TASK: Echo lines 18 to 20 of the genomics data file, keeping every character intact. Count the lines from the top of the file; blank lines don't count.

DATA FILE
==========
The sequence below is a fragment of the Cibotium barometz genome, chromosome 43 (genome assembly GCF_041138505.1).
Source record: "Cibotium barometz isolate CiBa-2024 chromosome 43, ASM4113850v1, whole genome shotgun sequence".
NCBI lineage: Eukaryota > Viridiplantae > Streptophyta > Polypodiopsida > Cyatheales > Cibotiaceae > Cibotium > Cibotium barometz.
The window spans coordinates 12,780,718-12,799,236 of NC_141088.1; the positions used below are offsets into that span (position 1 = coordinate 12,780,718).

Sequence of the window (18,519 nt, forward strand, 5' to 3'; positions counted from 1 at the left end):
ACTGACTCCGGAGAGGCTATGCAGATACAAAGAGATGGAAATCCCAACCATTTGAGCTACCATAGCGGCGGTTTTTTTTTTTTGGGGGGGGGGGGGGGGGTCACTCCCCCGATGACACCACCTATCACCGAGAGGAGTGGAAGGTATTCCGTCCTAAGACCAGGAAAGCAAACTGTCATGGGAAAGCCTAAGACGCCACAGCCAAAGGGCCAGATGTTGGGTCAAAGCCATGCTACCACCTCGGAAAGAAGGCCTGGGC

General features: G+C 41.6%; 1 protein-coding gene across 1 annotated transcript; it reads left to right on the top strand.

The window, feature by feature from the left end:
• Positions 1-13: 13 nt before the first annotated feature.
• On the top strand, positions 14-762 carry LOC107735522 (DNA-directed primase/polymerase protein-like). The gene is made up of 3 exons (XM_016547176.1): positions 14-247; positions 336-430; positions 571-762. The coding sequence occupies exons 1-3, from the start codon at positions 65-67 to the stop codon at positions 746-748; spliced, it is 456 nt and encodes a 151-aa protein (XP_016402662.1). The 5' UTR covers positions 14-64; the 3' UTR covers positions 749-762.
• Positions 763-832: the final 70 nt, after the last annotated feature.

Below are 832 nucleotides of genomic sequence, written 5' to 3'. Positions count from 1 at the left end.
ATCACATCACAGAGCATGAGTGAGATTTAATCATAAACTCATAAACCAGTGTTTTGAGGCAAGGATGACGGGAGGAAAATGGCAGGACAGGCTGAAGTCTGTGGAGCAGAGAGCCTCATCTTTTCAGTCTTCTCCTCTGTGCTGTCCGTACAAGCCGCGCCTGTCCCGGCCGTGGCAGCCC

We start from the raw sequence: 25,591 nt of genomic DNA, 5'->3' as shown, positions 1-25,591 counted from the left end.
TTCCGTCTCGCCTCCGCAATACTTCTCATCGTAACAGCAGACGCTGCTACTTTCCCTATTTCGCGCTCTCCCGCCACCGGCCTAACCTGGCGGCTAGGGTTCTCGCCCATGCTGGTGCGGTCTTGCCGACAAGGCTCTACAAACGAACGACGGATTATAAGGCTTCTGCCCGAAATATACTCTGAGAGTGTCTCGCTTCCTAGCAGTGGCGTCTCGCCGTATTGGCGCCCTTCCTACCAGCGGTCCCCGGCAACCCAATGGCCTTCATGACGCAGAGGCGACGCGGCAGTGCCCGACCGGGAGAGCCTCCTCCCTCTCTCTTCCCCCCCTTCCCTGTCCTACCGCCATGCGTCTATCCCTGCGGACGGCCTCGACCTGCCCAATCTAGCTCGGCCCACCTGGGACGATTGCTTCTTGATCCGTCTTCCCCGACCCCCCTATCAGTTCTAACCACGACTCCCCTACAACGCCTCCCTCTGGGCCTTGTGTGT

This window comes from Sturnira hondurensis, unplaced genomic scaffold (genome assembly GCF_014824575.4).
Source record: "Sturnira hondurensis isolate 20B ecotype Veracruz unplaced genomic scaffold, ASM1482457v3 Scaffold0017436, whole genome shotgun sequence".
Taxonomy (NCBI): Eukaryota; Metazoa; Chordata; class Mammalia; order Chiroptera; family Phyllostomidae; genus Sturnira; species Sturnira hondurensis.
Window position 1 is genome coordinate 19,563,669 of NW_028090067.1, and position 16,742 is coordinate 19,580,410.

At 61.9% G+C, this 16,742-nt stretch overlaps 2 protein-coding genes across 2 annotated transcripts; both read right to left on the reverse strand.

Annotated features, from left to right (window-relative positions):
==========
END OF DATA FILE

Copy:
Taxonomy (NCBI): Eukaryota; Metazoa; Chordata; class Mammalia; order Chiroptera; family Phyllostomidae; genus Sturnira; species Sturnira hondurensis.
Window position 1 is genome coordinate 19,563,669 of NW_028090067.1, and position 16,742 is coordinate 19,580,410.

At 61.9% G+C, this 16,742-nt stretch overlaps 2 protein-coding genes across 2 annotated transcripts; both read right to left on the reverse strand.